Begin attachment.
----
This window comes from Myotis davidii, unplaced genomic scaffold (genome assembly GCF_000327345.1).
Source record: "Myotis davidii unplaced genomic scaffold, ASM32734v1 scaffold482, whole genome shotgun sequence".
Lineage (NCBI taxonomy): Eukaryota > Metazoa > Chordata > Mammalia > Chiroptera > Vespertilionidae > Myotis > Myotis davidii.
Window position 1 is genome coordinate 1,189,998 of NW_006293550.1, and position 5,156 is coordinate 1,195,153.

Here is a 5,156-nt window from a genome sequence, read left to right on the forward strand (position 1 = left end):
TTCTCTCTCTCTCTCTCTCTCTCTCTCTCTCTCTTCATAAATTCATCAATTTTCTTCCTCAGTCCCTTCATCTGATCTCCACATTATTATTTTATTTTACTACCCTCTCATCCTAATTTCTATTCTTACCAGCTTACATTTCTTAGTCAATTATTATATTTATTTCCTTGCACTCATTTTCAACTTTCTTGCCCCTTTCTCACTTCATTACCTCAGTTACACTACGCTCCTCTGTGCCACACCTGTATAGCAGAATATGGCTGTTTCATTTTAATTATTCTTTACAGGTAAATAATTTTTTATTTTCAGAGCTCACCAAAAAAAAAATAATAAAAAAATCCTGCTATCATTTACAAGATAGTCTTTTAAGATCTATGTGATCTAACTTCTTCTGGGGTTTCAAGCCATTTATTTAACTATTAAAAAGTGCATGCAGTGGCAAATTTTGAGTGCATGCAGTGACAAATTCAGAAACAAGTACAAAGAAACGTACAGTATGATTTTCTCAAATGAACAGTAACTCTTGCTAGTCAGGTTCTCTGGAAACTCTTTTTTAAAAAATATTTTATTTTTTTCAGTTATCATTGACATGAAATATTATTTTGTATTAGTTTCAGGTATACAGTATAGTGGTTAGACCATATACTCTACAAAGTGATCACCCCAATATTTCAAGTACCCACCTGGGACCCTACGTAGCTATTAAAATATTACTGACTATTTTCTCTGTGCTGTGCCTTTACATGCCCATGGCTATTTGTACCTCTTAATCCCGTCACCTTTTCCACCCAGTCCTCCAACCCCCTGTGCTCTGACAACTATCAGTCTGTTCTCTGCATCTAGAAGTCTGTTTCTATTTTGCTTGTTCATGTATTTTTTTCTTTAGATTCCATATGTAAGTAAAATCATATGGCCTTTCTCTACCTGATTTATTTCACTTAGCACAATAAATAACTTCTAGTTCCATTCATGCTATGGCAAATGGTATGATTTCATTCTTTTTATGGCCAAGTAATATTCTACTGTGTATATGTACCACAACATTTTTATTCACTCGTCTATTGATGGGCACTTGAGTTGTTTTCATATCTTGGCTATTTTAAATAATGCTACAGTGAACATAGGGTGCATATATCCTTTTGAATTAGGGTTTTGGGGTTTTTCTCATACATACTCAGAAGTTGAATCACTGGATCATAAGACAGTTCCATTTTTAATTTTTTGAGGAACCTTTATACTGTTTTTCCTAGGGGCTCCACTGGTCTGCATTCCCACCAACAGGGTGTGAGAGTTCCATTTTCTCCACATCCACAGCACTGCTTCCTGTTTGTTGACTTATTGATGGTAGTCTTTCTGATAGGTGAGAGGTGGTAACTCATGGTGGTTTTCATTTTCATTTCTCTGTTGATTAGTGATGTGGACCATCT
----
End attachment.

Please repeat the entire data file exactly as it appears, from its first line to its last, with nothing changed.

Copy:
This window comes from Myotis davidii, unplaced genomic scaffold (genome assembly GCF_000327345.1).
Source record: "Myotis davidii unplaced genomic scaffold, ASM32734v1 scaffold482, whole genome shotgun sequence".
Lineage (NCBI taxonomy): Eukaryota > Metazoa > Chordata > Mammalia > Chiroptera > Vespertilionidae > Myotis > Myotis davidii.
Window position 1 is genome coordinate 1,189,998 of NW_006293550.1, and position 5,156 is coordinate 1,195,153.

Here is a 5,156-nt window from a genome sequence, read left to right on the forward strand (position 1 = left end):
TTCTCTCTCTCTCTCTCTCTCTCTCTCTCTCTCTTCATAAATTCATCAATTTTCTTCCTCAGTCCCTTCATCTGATCTCCACATTATTATTTTATTTTACTACCCTCTCATCCTAATTTCTATTCTTACCAGCTTACATTTCTTAGTCAATTATTATATTTATTTCCTTGCACTCATTTTCAACTTTCTTGCCCCTTTCTCACTTCATTACCTCAGTTACACTACGCTCCTCTGTGCCACACCTGTATAGCAGAATATGGCTGTTTCATTTTAATTATTCTTTACAGGTAAATAATTTTTTATTTTCAGAGCTCACCAAAAAAAAAATAATAAAAAAATCCTGCTATCATTTACAAGATAGTCTTTTAAGATCTATGTGATCTAACTTCTTCTGGGGTTTCAAGCCATTTATTTAACTATTAAAAAGTGCATGCAGTGGCAAATTTTGAGTGCATGCAGTGACAAATTCAGAAACAAGTACAAAGAAACGTACAGTATGATTTTCTCAAATGAACAGTAACTCTTGCTAGTCAGGTTCTCTGGAAACTCTTTTTTAAAAAATATTTTATTTTTTTCAGTTATCATTGACATGAAATATTATTTTGTATTAGTTTCAGGTATACAGTATAGTGGTTAGACCATATACTCTACAAAGTGATCACCCCAATATTTCAAGTACCCACCTGGGACCCTACGTAGCTATTAAAATATTACTGACTATTTTCTCTGTGCTGTGCCTTTACATGCCCATGGCTATTTGTACCTCTTAATCCCGTCACCTTTTCCACCCAGTCCTCCAACCCCCTGTGCTCTGACAACTATCAGTCTGTTCTCTGCATCTAGAAGTCTGTTTCTATTTTGCTTGTTCATGTATTTTTTTCTTTAGATTCCATATGTAAGTAAAATCATATGGCCTTTCTCTACCTGATTTATTTCACTTAGCACAATAAATAACTTCTAGTTCCATTCATGCTATGGCAAATGGTATGATTTCATTCTTTTTATGGCCAAGTAATATTCTACTGTGTATATGTACCACAACATTTTTATTCACTCGTCTATTGATGGGCACTTGAGTTGTTTTCATATCTTGGCTATTTTAAATAATGCTACAGTGAACATAGGGTGCATATATCCTTTTGAATTAGGGTTTTGGGGTTTTTCTCATACATACTCAGAAGTTGAATCACTGGATCATAAGACAGTTCCATTTTTAATTTTTTGAGGAACCTTTATACTGTTTTTCCTAGGGGCTCCACTGGTCTGCATTCCCACCAACAGGGTGTGAGAGTTCCATTTTCTCCACATCCACAGCACTGCTTCCTGTTTGTTGACTTATTGATGGTAGTCTTTCTGATAGGTGAGAGGTGGTAACTCATGGTGGTTTTCATTTTCATTTCTCTGTTGATTAGTGATGTGGACCATCT